Northwood Solihull: A victory for Landlords

Since the beginning of the COVID-19 pandemic landlords might have been feeling like the world was conspiring against them. And perhaps rightly so. 2020 was certainly not a good year for those letting or managing property. With lockdowns, temporary bans on evictions, greater requirements for notices seeking possession and the adjourning of possession proceedings some may have wondered if they would ever get their properties back. All this of course while many landlords saw levels of arrears continue to rise, fully aware that in many cases this money would most likely never be recovered. But could it get worse?

Unfortunately, it seemed so. The case of Northwood Solihull v Fearn & Ors [2020] EWHC sent ripples through the rental market. Without delving too deeply into the facts of the case, the outcome was (for a while at least) that for the purposes of a deposit taken and protected by a corporate landlord, or a landlord represented by a corporate managing agent, the confirmatory certificate needed to be signed in accordance with s.44 of the Companies Act 2006. That is to say, two authorised signatories needed to have signed the certificate, or a company director in the presence of a witness.

This may have had one of two effects on Landlords. It either sent landlords scrambling through their paperwork to check on their confirmatory certificates, or it completely passed them by and had no effect on them whatsoever. However, the implications were serious for those seeking to regain possession of their properties through both the processes as set down by s.8 and s.21 of the Housing Act 1988, and those landlords or managing agents to whom Northwood Solihull applied might have got a nasty shock at the possession hearing.

The effect of the High Court decision was that s.21 evictions would not be available to corporate landlords, or landlords who instructed corporate managing agents, who had not complied with the requirements of s.44 of the Companies Act within the deposit confirmatory certificate. Furthermore, they were exposed to a claim against them from their tenants under ss.213 and 214 of the Housing Act 2003. This claim could be used by tenants as a way of off-setting rent arrears owed to the landlord, potentially also defeating a s.8 eviction.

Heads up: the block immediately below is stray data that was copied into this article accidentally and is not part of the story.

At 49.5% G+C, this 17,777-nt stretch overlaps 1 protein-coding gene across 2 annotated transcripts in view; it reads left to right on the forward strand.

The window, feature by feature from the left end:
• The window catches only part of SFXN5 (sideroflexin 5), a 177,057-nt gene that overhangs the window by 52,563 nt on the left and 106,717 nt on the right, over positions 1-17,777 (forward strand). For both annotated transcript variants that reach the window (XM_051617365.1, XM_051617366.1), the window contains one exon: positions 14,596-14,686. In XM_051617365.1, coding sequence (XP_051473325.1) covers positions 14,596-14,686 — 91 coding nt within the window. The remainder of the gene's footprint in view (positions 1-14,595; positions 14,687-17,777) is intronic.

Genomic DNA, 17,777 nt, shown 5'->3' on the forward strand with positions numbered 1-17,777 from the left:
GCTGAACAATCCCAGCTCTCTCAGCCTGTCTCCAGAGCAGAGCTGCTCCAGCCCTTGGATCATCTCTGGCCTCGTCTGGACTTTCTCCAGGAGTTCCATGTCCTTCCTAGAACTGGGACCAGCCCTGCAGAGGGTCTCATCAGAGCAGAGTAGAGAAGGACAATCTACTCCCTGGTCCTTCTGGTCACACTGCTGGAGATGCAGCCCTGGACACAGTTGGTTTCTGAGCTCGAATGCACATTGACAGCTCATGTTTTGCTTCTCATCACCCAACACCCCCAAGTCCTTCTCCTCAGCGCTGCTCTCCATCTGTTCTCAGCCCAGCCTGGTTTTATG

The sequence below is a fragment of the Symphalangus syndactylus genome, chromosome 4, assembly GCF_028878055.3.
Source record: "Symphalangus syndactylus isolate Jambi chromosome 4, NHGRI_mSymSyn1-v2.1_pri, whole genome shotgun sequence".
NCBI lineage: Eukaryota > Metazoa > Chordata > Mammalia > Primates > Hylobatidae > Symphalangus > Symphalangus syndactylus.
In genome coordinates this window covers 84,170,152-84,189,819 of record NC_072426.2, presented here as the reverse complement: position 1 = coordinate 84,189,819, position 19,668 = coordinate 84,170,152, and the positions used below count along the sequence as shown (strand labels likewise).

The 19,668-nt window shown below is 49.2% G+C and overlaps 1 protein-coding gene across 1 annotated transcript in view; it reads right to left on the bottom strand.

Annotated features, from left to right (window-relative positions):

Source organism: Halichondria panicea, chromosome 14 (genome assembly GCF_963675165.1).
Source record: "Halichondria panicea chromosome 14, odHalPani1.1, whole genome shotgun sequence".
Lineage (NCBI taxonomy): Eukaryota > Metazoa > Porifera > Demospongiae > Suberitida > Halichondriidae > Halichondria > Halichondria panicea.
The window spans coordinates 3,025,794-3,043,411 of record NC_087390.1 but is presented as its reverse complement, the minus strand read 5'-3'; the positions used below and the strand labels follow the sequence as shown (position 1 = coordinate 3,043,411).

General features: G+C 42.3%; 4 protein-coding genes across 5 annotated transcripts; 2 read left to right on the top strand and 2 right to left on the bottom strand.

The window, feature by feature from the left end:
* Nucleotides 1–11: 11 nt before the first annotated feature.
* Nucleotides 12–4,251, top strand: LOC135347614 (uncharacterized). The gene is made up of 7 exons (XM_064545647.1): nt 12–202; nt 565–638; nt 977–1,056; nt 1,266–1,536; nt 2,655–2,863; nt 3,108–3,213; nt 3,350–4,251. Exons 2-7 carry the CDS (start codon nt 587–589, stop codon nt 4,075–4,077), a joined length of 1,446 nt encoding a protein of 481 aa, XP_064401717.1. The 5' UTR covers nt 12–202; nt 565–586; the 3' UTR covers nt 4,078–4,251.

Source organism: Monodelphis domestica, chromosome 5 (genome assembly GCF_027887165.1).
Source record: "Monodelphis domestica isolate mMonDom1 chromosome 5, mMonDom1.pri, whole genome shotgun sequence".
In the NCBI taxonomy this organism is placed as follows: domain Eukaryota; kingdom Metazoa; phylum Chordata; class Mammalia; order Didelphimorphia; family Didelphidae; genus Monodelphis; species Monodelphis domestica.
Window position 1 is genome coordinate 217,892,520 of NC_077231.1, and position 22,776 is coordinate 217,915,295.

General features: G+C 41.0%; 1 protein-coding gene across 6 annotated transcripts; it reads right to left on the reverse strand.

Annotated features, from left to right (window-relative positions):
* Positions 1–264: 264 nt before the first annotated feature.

In one recent case I was instructed by a landlord who had served a s.8 notice with a view to regaining his property. Within that notice he had relied solely on ground 8 (Schedule 2 of the Housing Act 1988), for which the requirements are that at least 2 months’ rent must be due both at the time of service of the s.8 notice and at the time of the possession hearing. His confirmatory certificate had been signed by a single employee of a corporate managing agent. Counsel for the Defendant argued that the claim should be dismissed on the basis of Northwood Solihull. It was argued that when the amount due to the Defendant under s.214 of the Housing Act 2003 was set off against the rent arrears there were not two months’ worth of arrears owing at the time of the possession hearing. As only ground 8 was relied on, grounds 10 and 11 having not been used, opposing counsel submitted that the Judge had no discretion to make a possession order but had to dismiss the claim. However, as the Judge did not have sufficient time in the hearing to hear legal argument, he adjourned the claim, conscious of the fact that the Northwood Solihull case had just been heard again in the Court of Appeal and that this defence might no longer be available to the Defendant at the adjourned hearing. This was scant consolation for my client when the Defendant was continuing to refuse to pay the rent.

Felix Dies!

Don’t worry. Felix is, I’m sure, absolutely fine. But classicists among you may appreciate my attempt at resurrecting schoolboy Latin. In short – happy days for landlords! The Court of Appeal judgment (the hearing of which provided riveting viewing on HMCTS YouTube channel) came soon after my client attended court and the collective sigh of relief was audible. No longer will s.44 of the Companies Act apply to confirmatory certificates. The signature of one authorised agent will suffice. In my case referred to above, there will no longer be a defence to the claim for possession and landlords up and down the country will no longer find themselves exposed to potential claims under ss.213 and 214. The status quo has been restored and common sense prevailed.

I appreciate this article is something of a non-story, the problems for landlords raised by the High Court in Northwood Solihull having now been dismissed by the Court of Appeal. However, as this case was directly relevant to a matter I was instructed on, and as I know somewhere that my client will be highly relieved, I thought it well worth the time to briefly explain the story of Northwood Solihull. If nothing else, it is a bedtime story that I feel confident will send the children straight to sleep!

The team at Becket Chambers have a wide expertise in all Landlord and Tenant matters. For any enquiries in this field please do not hesitate to contact our clerks at clerks@becket-chambers.co.uk